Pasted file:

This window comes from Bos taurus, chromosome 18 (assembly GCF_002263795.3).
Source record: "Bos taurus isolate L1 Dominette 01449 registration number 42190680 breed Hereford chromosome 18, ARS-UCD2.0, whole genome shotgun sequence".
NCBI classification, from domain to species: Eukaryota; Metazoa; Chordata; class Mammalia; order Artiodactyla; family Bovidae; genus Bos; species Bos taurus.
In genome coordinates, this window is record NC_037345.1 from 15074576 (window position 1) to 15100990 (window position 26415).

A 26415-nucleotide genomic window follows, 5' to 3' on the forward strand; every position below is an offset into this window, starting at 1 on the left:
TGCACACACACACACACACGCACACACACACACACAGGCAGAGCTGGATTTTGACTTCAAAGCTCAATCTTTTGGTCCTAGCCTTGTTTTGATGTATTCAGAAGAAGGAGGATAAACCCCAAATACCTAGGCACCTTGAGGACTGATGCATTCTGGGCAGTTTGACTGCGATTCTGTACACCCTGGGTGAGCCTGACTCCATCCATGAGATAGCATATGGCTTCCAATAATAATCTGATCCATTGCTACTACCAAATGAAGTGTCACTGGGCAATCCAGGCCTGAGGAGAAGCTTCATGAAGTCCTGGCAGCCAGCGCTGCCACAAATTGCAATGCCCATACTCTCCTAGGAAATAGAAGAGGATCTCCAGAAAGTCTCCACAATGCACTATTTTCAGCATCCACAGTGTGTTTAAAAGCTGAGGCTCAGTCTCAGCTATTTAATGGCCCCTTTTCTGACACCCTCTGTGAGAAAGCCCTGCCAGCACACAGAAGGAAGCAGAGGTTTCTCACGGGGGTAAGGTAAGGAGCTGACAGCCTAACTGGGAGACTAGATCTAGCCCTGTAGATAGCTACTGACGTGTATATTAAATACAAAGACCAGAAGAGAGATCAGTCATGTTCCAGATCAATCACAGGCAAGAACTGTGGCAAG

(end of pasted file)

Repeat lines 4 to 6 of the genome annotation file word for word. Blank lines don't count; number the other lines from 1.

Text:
In genome coordinates, this window is record NC_037345.1 from 15074576 (window position 1) to 15100990 (window position 26415).

A 26415-nucleotide genomic window follows, 5' to 3' on the forward strand; every position below is an offset into this window, starting at 1 on the left:
TGCACACACACACACACACGCACACACACACACACAGGCAGAGCTGGATTTTGACTTCAAAGCTCAATCTTTTGGTCCTAGCCTTGTTTTGATGTATTCAGAAGAAGGAGGATAAACCCCAAATACCTAGGCACCTTGAGGACTGATGCATTCTGGGCAGTTTGACTGCGATTCTGTACACCCTGGGTGAGCCTGACTCCATCCATGAGATAGCATATGGCTTCCAATAATAATCTGATCCATTGCTACTACCAAATGAAGTGTCACTGGGCAATCCAGGCCTGAGGAGAAGCTTCATGAAGTCCTGGCAGCCAGCGCTGCCACAAATTGCAATGCCCATACTCTCCTAGGAAATAGAAGAGGATCTCCAGAAAGTCTCCACAATGCACTATTTTCAGCATCCACAGTGTGTTTAAAAGCTGAGGCTCAGTCTCAGCTATTTAATGGCCCCTTTTCTGACACCCTCTGTGAGAAAGCCCTGCCAGCACACAGAAGGAAGCAGAGGTTTCTCACGGGGGTAAGGTAAGGAGCTGACAGCCTAACTGGGAGACTAGATCTAGCCCTGTAGATAGCTACTGACGTGTATATTAAATACAAAGACCAGAAGAGAGATCAGTCATGTTCCAGATCAATCACAGGCAAGAACTGTGGCAAG